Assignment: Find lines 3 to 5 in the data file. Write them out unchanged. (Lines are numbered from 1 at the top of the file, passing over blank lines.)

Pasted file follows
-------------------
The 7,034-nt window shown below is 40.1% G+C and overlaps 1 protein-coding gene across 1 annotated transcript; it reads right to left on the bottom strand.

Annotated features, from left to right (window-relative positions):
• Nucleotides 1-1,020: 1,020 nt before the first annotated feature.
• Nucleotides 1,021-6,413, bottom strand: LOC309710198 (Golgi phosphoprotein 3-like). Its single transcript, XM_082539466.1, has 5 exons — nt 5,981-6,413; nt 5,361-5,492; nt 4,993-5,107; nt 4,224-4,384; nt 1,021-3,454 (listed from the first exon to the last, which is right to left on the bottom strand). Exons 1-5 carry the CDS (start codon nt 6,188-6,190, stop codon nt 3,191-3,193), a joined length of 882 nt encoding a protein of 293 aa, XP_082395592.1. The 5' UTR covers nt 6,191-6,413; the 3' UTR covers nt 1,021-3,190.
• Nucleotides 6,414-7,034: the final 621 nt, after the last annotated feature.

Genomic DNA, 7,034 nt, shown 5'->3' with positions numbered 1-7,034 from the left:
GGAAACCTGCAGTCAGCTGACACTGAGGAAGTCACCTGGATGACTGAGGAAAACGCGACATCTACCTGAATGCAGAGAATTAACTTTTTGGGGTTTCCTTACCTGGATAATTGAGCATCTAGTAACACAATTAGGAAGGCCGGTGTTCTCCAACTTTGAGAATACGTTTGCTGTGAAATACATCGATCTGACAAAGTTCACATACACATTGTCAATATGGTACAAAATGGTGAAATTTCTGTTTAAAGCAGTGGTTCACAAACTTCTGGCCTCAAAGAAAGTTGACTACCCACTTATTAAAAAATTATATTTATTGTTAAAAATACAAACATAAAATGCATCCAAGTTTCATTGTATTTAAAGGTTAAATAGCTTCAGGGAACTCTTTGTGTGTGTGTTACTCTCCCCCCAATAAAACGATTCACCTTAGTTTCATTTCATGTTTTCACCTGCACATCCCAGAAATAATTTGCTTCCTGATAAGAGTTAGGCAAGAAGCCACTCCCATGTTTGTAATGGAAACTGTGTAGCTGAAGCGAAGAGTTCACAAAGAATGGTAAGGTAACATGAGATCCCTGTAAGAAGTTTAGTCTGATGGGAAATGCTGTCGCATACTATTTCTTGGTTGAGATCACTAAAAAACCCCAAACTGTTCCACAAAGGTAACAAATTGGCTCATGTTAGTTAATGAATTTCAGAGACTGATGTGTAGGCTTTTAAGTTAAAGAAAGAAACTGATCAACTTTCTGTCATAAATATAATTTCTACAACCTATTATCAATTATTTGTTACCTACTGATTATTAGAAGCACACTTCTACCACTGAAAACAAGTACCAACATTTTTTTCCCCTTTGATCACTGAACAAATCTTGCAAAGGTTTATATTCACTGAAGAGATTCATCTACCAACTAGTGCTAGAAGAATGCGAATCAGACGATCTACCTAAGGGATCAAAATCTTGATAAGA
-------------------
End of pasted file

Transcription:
• Nucleotides 1-1,020: 1,020 nt before the first annotated feature.
• Nucleotides 1,021-6,413, bottom strand: LOC309710198 (Golgi phosphoprotein 3-like). Its single transcript, XM_082539466.1, has 5 exons — nt 5,981-6,413; nt 5,361-5,492; nt 4,993-5,107; nt 4,224-4,384; nt 1,021-3,454 (listed from the first exon to the last, which is right to left on the bottom strand). Exons 1-5 carry the CDS (start codon nt 6,188-6,190, stop codon nt 3,191-3,193), a joined length of 882 nt encoding a protein of 293 aa, XP_082395592.1. The 5' UTR covers nt 6,191-6,413; the 3' UTR covers nt 1,021-3,190.
• Nucleotides 6,414-7,034: the final 621 nt, after the last annotated feature.